Why is body roll important?
Body roll or long-axis (from head to toe) rotation is a fundamental component of a good swim stroke. A rotated swimmer provides less resistance in the water and makes breathing and arm recovery easier. Body roll also facilitates the use of the large lat muscles and pectoral muscles rather than the smaller arm muscles during the catch and pull. Body roll or rotation results in a longer body in the water from toe to tip of extended arm and as we know longer vessels move through water faster.
The perfect stroke – body roll!
To achieve the correct body roll, imagine that you have a skewer running through your body from the tip of your head through your core. Body roll is initiated from the hips. Trunk, shoulders and legs follow together. Your head stays very still throughout the rotation the exception being when you are breathing. When you take a breath the head rotates with the hips, trunk and shoulders. On each stroke your whole body (hips, trunk and shoulders) rotates to around 45 degrees. The hips reach maximum rotation as the stroking arm begins the recovery phase (this is also when breathing takes place).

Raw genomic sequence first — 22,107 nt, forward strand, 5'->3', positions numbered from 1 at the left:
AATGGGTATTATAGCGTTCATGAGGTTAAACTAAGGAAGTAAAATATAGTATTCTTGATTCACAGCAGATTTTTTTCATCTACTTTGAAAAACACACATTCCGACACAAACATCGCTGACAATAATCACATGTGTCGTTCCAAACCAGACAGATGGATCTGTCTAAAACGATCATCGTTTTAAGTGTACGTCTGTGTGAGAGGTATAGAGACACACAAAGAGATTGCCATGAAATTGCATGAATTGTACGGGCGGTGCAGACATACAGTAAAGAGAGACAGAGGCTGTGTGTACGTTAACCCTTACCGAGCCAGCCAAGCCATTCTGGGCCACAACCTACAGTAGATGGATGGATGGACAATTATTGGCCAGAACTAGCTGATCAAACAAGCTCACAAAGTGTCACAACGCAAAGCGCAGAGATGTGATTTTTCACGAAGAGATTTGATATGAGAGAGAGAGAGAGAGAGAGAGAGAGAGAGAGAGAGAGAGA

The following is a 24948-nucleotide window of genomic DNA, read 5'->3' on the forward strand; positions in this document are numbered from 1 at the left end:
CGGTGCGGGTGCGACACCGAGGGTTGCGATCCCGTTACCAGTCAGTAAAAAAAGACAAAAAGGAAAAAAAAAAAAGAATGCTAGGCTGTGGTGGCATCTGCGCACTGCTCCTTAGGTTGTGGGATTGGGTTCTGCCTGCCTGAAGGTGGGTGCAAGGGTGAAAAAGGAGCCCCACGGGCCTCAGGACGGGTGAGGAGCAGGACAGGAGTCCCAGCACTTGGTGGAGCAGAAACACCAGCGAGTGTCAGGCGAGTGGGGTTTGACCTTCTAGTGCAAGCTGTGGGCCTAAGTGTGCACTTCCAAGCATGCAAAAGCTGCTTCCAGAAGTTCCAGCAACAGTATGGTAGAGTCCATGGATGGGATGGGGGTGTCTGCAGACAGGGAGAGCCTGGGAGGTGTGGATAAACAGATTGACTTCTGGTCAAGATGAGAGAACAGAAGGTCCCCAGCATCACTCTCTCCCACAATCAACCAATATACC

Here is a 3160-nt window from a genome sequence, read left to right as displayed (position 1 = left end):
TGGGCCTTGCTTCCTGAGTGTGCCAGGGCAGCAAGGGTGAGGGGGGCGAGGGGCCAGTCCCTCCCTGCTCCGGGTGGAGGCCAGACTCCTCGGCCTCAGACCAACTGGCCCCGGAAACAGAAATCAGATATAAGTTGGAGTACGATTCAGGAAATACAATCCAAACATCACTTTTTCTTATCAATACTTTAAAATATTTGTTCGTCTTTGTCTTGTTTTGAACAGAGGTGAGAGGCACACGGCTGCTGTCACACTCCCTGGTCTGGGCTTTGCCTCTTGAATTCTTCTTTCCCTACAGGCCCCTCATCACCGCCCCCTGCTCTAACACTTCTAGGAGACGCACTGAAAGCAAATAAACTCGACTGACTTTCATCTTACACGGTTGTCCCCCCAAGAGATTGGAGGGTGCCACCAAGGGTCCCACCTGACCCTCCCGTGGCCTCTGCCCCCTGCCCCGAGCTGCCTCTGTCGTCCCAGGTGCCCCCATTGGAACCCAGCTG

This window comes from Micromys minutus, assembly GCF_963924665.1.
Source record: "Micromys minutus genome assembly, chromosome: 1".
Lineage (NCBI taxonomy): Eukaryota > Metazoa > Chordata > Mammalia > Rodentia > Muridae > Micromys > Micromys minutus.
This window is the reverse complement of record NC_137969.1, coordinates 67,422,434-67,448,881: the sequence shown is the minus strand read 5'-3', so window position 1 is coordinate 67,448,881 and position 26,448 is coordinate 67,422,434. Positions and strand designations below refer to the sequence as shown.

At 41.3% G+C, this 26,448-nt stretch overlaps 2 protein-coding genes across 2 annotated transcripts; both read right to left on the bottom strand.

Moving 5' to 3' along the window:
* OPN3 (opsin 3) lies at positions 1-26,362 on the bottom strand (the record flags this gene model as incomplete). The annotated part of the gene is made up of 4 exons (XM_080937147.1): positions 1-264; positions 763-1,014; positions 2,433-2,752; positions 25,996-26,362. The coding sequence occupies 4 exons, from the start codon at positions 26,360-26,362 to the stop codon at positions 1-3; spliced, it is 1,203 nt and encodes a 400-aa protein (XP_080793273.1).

How to get there – body roll!
Use the following drills to develop and effective body roll:
What can go wrong – body roll!
Not enough body roll
The swimmer remains flat in the water during the stroke cycle. This reduces the stroke length and means that the swimmer is not utilising the large lat and pectoral muscles. The swimmer will not be as streamlined as they could be.
Too much body roll
The swimmer over-rotates through the stroke cycle, the maximum rotation being greater than 45 degrees. An over-rotated swimmer will not be able to move forward with an effective catch and pull phase.
Body roll is not initiated at hips
The swimmer rotates the shoulders but not the hips. There will be a reduction in stroke length and streamlining.